Lesson 5: What We Do For Our Clients

PEOPLE

I have interviewed many new agents and my first question always is, “What caused you to choose real estate?” The answer is usually, “I love people, and I would love showing homes!”. My response is predictable but not very ingratiating. “Ask anyone who has worked retail (with the general public) for even one year and they will likely say, ‘I hate people!’ because people cause a lot of problems. As for showing properties? That is the easiest and most enjoyable part of my job and constitutes about 5% of my time”. I am not trying to be offensive, just trying to make a profound and fundamental truth of real estate stick.

Successful agents work diligently and smart; the good agents work long hours as needed, and we are on-call almost 24/7/365 (or we have help covering for us). But what actually are we doing?

A study I read about 10 years ago noted about 180 tasks that a Realtor is responsible for. It can be overwhelming for one person and challenging even for a team approach to real estate sales. Here is a sample of areas of concerted effort:

  • Learning to use a thousand business tools and software for business proficiency…
  • Researching properties either for showings or for valuations…
  • Setting up, showing properties, and following up on showings…
  • Knowing the product- visiting properties (Realtor tour, open houses, prospects and leads) to learn more about houses, of every kind of property, understanding differences in values and why…
  • Prospecting for new clients can include networking, cold-calling, farming (seeding) in targeted areas of the community, mailing, emailing, talking on the phone, walking neighborhoods, online research for referrals, advertising, social networking…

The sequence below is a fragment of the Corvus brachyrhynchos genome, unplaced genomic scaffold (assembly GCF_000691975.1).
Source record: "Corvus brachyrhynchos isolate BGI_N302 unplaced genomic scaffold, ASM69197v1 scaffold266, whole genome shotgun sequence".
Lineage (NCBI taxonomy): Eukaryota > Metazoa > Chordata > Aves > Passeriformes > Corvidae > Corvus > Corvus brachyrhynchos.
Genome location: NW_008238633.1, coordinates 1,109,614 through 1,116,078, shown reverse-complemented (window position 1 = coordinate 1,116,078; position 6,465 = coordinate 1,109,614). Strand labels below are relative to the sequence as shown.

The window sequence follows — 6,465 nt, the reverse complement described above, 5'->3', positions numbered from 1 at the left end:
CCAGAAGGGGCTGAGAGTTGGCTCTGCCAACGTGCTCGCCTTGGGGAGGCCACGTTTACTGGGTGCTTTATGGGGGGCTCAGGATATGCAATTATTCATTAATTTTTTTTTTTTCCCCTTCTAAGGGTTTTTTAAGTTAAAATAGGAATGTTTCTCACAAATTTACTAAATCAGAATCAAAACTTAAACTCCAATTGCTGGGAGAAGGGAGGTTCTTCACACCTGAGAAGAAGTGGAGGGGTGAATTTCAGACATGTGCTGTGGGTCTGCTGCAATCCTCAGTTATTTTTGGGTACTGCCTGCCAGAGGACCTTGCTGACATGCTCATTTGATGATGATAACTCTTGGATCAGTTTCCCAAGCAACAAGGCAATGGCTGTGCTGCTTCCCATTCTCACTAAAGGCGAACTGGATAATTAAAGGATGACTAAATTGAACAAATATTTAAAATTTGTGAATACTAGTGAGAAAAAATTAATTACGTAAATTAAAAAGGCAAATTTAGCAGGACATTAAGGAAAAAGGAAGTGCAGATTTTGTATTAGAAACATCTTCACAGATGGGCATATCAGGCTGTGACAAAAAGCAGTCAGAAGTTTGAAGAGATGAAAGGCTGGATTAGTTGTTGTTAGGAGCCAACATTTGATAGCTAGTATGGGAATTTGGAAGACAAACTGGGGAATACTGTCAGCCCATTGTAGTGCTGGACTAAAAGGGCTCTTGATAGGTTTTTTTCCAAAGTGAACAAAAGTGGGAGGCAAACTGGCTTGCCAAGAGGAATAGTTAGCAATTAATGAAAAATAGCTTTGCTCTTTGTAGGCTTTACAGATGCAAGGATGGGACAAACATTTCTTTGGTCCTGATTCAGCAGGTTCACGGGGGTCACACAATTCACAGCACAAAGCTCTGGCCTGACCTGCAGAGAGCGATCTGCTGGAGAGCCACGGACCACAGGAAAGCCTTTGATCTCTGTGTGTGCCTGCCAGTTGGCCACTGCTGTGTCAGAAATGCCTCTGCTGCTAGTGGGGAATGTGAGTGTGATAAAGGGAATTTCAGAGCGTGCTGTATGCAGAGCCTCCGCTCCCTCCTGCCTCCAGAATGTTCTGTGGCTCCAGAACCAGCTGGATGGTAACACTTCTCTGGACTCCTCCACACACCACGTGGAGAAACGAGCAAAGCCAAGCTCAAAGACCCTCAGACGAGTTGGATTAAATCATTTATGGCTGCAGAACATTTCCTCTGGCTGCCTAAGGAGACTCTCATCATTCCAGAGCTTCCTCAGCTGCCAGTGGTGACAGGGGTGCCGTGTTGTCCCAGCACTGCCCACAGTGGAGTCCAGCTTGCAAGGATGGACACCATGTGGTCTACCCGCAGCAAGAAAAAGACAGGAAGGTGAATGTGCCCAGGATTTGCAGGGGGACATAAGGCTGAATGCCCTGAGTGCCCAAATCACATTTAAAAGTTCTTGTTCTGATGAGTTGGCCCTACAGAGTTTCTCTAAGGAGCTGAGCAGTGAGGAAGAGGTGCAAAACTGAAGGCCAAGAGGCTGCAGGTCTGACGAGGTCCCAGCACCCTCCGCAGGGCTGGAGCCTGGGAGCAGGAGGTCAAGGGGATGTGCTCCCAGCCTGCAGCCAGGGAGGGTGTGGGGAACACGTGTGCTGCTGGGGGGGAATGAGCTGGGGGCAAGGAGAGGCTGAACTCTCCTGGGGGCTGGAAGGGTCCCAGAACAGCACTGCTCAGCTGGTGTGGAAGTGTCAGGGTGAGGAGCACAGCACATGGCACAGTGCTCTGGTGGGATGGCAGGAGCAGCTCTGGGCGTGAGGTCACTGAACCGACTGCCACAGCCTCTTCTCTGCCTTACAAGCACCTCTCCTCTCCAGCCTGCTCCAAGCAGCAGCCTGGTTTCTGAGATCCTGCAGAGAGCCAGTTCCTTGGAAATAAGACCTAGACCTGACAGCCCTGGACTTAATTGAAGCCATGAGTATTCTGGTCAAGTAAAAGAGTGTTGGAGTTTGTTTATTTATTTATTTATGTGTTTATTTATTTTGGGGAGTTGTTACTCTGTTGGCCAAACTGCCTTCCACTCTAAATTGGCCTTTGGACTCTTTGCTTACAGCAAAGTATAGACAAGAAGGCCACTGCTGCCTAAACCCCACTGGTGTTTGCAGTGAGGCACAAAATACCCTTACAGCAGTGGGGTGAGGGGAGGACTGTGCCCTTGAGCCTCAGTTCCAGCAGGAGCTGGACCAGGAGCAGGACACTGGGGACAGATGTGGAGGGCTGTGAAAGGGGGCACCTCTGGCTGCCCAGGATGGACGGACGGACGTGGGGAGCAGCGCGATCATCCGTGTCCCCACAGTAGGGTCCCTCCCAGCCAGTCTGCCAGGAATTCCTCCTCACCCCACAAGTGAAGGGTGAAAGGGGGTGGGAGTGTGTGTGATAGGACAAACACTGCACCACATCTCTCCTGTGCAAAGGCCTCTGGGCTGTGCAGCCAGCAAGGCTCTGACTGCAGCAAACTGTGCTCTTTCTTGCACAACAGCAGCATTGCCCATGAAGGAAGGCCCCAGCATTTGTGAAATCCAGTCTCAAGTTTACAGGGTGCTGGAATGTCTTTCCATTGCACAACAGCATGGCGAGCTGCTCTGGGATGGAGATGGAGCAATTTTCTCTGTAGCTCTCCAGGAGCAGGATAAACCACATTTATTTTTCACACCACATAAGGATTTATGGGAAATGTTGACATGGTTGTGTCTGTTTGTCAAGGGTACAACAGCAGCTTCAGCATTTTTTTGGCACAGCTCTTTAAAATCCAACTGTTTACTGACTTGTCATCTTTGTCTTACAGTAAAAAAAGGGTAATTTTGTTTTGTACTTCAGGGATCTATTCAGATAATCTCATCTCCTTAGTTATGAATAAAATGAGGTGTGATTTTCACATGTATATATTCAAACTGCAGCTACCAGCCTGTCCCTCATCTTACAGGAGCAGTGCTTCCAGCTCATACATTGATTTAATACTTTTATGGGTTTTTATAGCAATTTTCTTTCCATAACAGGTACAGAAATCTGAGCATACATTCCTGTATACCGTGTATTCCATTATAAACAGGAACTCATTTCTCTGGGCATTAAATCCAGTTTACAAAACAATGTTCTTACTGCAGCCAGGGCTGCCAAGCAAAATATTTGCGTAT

• Business building with websites, vast online promotion, meeting with legal and accounting professionals, developing a business plan, improving computer skills…
  • Continuing education, reading and learning about all aspects of properties, communities, neighborhoods, and professional sales; attending local classes, online seminars, going to conferences, reading books and articles, expanding expertise in real estate specialties…
  • Endless emails to read about related industries (inspection, title and escrow, mortgage) and responding to inquiries, leads and prospects…

This is a sampling of what takes our time. I want to focus on a couple of aspects that deserve extra attention:

COMMUNICATIONS

Start off right with communications, and make talking with people the first thing, not the last.

Communication is the most important aspect of good service. It is the easiest aspect of our service to keep putting off until later (and never) because of the ‘tyranny of the urgent’. However, relationships are built and maintained by talking. Clients want to hear from you regularly and for a busy agent already compromising time with family, for health, or for other legitimate priorities, this feels like a burden. There is much to learn about how to do this well and we will deal with this in detail down the road but this will always be a challenge when one reaches a level of success that is desirable. Start off right with communications, and make talking with people the first thing, not the last. Remember also, there are many great reasons to text and email, but most people still want to hear your voice and see your face.

PROBLEM-SOLVING

When success offers you the ability to work with numerous clients simultaneously the consequence will be that this achievement comes with a cost; you have multiplied your problems! Previously we discussed the challenges of working with people but now we address the next tier or problems that present themselves. Negotiations, transactions, and closings are relentlessly challenging. They present difficulties, complexities and changes which have to be agreeable to all parties.

Unexpected eruptions of issues is normal.

Paperwork problems, appraisal value issues, lender requirements, repairs and inspection negotiations, timing issues not working, changes in peoples’ lives on either side during the transaction, conflict issues; the list can go on ad-infinitum. At this point in my career, working my own sales team and also oversight of the brokerage, my time is spent at least 60% of my long hours in problem-solving.

The good is that I am becoming an expert at this. The bad is that it is challenging, intimidating, frustrating, and scary at times. These issues can make us vulnerable to risks that threaten so they must be handled efficiently and cautiously and wisely.

Become good at these two issues and you become a consummate professional!

Randy

Randy McCreith, Principal Broker
Bella Casa Real Estate Group
Direct: 503-310-9147
randy@thebellacasagroup.com